The Department of Energy's SciDAC-3 Institute for Sustained Performance, Energy and Resilience (SUPER), aims to ensure that computational scientists can successfully exploit the current and emerging generation of high-performance computing systems by providing application scientists with strategies and tools to productively maximize performance and working with application teams to use and implement the tools. Dr. Mary Hall leads the SUPER research effort that focuses on compiler-based approaches to obtaining high performance on state-of-the-art architectures, including multi-cores, GPUs, and petascale platforms. This group is developing autotuning compiler technology to systematically map application code to these diverse architectures and make efficient use of heterogeneous resources in both today's and future extreme-scale systems. SUPER will assist Blue Waters teams in tuning and refactoring their applications.
Is I/O limiting your ability to do your science? Recent examination of I/O performance at several supercomputing centers showed that many applications were I/O limited; some were unaware that they could do much better. This project will be extending some existing tools to help identify sources of I/O performance problems and providing new tools to help improve I/O performance with minimum impact on applications. This project is looking for teams interested in (a) evaluating I/O performance and choice of I/O methods, (b)providing feedback on preferred I/O workflow (how you wish that it would work, not just how you've chosen to handle I/O in the pursuit of adequate performance), and (c) exploring the use of alternative I/O approaches including automatic performance tuning methods.
Scalability and Load Balancing
Team Lead: Sanjay Kale, University of Illinois at Urbana-Champaign
Load balancing can improve the performance of many parallel applications. Irregularity in a problem causes different processors to finish their workloads at different times, leading to idle time waiting for laggards to complete. Load balancing partitions problems in an intelligent way, ideally assigning an equivalent amount of work to every processor. For complicated problems, the load can vary dynamically as a program progresses, for example if cells migrate or a wave propagates, changing location in the problem domain. For these cases, balancing load requires introspectively monitoring the program as it runs to determine how to optimally move and balance work. Additionally, work must be balanced across processing elements of varying performance and characteristics, such as between CPUs and GPUs.
We plan on creating a generic load balancing library based on the load balancers of Charm++. This library will provide load balancing decisions to applications, given information on object layout, current load, and communication pattern. We will analyze how to balance load across heterogeneous systems and develop new strategies to accomplish heterogeneous load balancing. Also, we are open for consultation with application teams regarding load balancing, and will provide advice, suggestions, and guidance on what and how to balance.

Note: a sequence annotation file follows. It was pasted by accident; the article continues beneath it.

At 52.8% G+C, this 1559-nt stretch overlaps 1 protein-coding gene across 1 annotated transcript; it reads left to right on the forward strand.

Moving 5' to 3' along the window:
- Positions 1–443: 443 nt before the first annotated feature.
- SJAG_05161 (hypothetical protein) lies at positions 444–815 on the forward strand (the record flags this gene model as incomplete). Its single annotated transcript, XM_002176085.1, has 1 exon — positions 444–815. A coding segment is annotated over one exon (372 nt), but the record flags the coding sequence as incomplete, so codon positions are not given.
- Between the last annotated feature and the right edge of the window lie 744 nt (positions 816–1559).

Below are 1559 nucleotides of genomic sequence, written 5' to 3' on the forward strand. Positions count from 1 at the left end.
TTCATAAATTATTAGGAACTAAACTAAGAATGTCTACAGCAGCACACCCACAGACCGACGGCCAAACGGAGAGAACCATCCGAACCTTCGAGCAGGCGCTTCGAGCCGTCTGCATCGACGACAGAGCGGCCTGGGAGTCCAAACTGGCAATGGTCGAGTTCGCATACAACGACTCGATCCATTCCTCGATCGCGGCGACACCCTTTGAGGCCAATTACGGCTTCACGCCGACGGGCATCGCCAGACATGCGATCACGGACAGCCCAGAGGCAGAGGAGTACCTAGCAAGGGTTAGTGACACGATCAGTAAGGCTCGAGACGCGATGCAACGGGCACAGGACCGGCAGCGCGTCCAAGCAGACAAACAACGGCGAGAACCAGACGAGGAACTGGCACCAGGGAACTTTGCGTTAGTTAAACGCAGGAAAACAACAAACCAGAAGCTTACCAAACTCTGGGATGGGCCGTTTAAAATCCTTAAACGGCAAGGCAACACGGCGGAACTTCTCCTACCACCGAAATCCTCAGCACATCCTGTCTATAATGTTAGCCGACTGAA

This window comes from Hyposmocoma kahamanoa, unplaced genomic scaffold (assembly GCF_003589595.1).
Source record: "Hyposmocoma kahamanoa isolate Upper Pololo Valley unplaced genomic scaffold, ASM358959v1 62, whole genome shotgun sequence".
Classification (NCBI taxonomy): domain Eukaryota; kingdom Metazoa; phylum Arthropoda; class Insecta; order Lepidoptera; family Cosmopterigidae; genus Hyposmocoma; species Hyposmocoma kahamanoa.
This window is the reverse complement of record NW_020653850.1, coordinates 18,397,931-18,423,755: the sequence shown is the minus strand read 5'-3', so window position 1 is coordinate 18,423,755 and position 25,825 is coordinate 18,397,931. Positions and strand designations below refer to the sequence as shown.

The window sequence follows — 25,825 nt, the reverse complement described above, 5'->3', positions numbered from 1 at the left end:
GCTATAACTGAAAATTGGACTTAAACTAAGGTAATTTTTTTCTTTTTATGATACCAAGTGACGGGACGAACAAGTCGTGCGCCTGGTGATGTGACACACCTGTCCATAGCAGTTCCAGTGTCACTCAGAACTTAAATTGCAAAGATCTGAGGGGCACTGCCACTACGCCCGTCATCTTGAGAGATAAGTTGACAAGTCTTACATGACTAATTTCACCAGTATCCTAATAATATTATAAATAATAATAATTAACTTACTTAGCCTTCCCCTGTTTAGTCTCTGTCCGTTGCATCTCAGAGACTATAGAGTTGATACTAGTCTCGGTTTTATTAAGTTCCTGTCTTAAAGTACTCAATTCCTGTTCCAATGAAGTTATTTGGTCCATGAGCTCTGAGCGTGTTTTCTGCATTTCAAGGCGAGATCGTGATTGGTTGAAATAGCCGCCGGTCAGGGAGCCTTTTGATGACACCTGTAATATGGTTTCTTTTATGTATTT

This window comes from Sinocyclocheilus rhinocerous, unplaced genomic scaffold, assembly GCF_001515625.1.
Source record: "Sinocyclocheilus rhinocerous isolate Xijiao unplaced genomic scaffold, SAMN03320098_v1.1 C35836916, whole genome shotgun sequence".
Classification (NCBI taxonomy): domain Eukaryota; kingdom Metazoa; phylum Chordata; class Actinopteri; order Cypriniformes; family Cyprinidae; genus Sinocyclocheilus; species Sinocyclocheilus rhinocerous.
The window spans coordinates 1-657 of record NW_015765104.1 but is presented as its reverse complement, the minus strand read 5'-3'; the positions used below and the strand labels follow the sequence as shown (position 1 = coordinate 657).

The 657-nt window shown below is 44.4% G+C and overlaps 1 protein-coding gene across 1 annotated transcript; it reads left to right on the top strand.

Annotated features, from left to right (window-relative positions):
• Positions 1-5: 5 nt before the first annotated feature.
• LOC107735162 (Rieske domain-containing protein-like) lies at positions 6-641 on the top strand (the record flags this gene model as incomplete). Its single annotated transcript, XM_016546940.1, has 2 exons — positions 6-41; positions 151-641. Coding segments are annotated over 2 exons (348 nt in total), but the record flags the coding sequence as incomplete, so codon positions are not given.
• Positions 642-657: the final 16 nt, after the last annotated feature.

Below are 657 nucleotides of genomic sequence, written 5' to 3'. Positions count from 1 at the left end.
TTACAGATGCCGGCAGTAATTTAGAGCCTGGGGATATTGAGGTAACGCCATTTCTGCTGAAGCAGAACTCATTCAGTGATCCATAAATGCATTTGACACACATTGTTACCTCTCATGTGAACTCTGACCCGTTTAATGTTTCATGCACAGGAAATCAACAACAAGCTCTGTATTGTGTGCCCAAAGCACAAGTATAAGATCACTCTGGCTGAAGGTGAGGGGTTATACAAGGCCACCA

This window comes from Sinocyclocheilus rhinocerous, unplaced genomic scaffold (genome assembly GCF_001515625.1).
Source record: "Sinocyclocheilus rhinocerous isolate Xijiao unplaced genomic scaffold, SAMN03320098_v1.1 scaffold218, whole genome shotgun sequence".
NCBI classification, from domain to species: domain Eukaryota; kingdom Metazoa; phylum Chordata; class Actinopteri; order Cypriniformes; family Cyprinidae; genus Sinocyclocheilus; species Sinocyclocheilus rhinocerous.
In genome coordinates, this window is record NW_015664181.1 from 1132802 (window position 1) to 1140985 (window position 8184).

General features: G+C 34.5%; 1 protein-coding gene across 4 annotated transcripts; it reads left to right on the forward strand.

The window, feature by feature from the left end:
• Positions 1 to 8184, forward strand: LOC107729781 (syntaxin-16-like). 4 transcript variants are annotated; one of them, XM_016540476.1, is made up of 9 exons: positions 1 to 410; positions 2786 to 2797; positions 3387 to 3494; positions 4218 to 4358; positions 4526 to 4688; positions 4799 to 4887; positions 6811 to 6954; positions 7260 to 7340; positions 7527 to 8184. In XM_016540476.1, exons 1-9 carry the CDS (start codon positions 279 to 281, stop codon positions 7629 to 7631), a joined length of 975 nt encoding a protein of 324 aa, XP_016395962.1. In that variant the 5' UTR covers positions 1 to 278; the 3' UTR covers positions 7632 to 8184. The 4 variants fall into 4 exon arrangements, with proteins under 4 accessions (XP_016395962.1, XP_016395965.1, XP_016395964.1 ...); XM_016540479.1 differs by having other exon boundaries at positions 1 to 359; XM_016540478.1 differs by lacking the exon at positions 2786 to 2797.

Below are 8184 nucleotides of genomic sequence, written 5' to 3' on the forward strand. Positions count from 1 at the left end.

The HDF Group has a long and mutually beneficial history with NCSA and the University of Illinois helping to improve the I/O performance of large-scale applications. In order to optimize the use of the HDF software on the Blue Waters system, the Blue Waters project selected the HDF Group to:
Make assessments and improvements for serial and parallel versions of HDF5.
Provide expedited resolution of high priority HDF5 defects and performance requirements.
Provide active engagement by dedicated HDF5 experts with science teams as they enhance their applications to improve I/O performance.
Perform an assessment of an application's needs, consisting of an audit of an application's current I/O use, planning and assessments of potential improvements, and recommendations for further improvements.
Support development efforts based on specific applications needs of the science teams on improving the performance of HDF software to meet their application's needs, ranging from providing simple but extremely useful advice, such as better organization of HDF5 files to improve I/O, to extensive projects involving teams of developers.
Research and implement trace-based I/O autotuning support with science teams, as appropriate for their needs.
Further information about the project, including information about using HDF5 on Blue Waters, science team support, and science team highlights using HDF5, can be found at: https://ncsa-bw.atlassian.net/wiki/display/HDFBW
Please sign into the portal in order to particiapte in the HDF survery or you will not be able to see the survey URL. All Blue Waters Science and Engineering teams are eligible to participate.